Comprehensive coverage

When scientists use ChatGPT to do polite science

About 1.5 percent of all scientific articles were written in the last year with the help of artificial intelligence, or maybe more?

CHATGPT helps to write scientific papers. Illustration:
CHATGPT helps to write scientific papers. Illustration:

Something strange happened to me recently when I was reading a scientific paper: I felt as if my friend had written it. 

But who? The writers were from China, and I can count my friends from there on the fingers of one hand Three-toed sloth. Still, the feeling was clear: someone I know wrote this article. The style, the phrasing, the words - something just came together.

Then I went to write my own article in English, asked ChatGPT for help - and suddenly it was clear.

I am probably neither the first nor the last to get the same feeling: more and more scientific papers today are written with the generous help of ChatGPT. Recently, this general feeling has also received more empirical support, thanks to Research carried out by librarian Andrew Gray on scientific articles from 2023.

Gray analyzed five million scientific papers published in the past year, and found that certain words began to appear with much greater frequency that year. It will certainly not surprise you to find out that these are also the words that ChatGPT especially likes to use: meticulously ("strictly") and intricate ("complex"), for example, more than doubled their number of appearances in scientific articles compared to 2022. Also commendable ("worthy of praise ”) was revealed as one of the new words of the year, followed by words such as notable, pivotal and invaluable. All these comply with the general feeling that ChatGPT likes to please and flatter us.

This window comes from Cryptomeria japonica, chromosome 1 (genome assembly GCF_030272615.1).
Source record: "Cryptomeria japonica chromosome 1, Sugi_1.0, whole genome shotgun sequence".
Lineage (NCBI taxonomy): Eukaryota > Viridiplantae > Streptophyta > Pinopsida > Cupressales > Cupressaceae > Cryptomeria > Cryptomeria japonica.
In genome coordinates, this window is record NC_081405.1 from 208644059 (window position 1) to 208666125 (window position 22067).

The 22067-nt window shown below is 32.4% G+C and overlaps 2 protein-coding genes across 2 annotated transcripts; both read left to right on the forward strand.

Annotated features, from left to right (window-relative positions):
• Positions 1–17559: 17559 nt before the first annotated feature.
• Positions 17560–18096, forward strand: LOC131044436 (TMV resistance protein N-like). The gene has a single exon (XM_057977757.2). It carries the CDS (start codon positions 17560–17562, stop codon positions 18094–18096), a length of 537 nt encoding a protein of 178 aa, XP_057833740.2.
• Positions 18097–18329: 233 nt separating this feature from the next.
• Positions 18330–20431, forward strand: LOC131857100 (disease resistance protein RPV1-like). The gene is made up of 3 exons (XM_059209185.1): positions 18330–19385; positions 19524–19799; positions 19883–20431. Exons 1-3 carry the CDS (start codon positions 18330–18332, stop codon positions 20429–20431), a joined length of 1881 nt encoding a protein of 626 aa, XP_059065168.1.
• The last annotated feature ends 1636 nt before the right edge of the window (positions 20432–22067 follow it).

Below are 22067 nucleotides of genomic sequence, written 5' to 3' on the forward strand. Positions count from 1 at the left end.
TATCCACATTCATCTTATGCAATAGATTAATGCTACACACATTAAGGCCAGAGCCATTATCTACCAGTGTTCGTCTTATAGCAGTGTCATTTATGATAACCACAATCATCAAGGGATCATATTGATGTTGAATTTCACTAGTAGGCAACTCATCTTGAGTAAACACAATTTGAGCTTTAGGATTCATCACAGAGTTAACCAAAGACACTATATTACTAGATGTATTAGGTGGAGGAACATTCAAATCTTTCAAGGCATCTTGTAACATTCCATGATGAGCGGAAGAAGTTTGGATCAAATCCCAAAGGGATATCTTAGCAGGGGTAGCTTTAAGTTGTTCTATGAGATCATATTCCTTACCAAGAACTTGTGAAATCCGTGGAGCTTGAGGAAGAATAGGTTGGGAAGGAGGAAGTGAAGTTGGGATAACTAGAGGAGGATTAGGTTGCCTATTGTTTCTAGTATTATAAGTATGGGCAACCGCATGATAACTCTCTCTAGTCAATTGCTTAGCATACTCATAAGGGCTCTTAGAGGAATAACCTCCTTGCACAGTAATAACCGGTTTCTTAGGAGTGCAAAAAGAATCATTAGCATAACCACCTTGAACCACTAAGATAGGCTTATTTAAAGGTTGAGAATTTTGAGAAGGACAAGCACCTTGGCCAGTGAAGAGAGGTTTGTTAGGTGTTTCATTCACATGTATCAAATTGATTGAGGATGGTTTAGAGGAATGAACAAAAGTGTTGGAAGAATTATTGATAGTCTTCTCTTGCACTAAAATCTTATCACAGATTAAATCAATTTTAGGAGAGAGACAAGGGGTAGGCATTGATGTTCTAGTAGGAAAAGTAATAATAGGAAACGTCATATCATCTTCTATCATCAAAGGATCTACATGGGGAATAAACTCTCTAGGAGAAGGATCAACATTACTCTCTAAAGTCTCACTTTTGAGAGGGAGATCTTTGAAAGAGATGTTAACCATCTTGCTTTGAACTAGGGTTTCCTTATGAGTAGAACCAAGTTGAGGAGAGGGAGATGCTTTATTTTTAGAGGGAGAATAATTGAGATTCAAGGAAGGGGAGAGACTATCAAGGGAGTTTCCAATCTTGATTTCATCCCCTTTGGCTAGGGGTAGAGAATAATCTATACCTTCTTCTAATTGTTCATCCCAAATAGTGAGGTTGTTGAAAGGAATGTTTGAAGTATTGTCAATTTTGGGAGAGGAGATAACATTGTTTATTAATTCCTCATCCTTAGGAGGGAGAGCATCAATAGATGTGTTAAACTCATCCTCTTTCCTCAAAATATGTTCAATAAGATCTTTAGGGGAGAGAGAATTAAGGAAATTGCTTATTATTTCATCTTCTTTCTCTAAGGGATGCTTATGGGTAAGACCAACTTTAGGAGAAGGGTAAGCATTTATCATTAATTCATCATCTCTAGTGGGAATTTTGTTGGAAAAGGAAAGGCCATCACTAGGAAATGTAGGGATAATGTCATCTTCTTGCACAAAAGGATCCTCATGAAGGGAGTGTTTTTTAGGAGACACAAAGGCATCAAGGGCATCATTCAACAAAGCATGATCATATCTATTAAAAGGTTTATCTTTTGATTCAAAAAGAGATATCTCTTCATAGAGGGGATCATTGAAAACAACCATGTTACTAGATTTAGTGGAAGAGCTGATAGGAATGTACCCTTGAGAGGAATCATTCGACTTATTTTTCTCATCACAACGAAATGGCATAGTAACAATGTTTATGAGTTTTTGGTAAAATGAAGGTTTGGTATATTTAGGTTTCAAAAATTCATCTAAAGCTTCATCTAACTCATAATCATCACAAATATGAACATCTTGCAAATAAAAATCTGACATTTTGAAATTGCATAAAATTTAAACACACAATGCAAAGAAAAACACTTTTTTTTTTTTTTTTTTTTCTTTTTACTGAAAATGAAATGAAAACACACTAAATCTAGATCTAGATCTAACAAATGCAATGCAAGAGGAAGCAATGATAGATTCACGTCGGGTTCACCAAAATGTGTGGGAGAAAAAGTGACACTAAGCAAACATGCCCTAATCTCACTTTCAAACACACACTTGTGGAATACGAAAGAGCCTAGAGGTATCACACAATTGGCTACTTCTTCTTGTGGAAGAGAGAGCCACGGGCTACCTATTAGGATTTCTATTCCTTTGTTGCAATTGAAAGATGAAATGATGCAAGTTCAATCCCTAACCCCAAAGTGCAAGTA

Overall, Gray estimates that about 1.5 percent of all scientific papers were written in the past year with the help of artificial intelligence.

But what does this mean - "assistance"? And in more common words: how complex and praiseworthy is the rigorous use of artificial intelligence by the researchers?

At the end of his article, Gray raises the same question himself - 

"Are these tools used only for purely stylistic purposes?"

The answer to this question could be critical to the future of science.

Who are you, scientific papers

Let's explain for a moment what the importance of scientific articles is in general. 

People who are not part of the scientific community and don't know its ways, sometimes tell me that the focus on scientific articles seems silly to them. 

"What does it matter what is written about you in the newspaper?" they ask

The answer is that scientific articles are much more than "writing in a newspaper". When a scientist reaches impressive results in research, he writes an article that describes the experiments, the logic behind them and their significance. He then sends the article to some scientific journal. The more prestigious and well-regarded a journal is, the higher the level required to publish articles in its pages - and thus the higher the fortune of the scientist who managed to thread an article there. The most respected journals - Nature and Science - are usually only willing to publish articles that describe groundbreaking and innovative experiments. These are the kind of articles that change an entire scientific field, and whose results will be described and included in university textbooks.

We'd like to think that the only thing that matters in science is the results of your experiments, but in the end, scientists are human too. We need to communicate with each other in a clear and understandable way, so it is not surprising to discover that those who do not have a good command of the English language - will have a very difficult time publishing their articles. Yes, the experiments are important, but if you don't also know how to explain what you did like an American gentleman from New York, your chances of getting published decrease.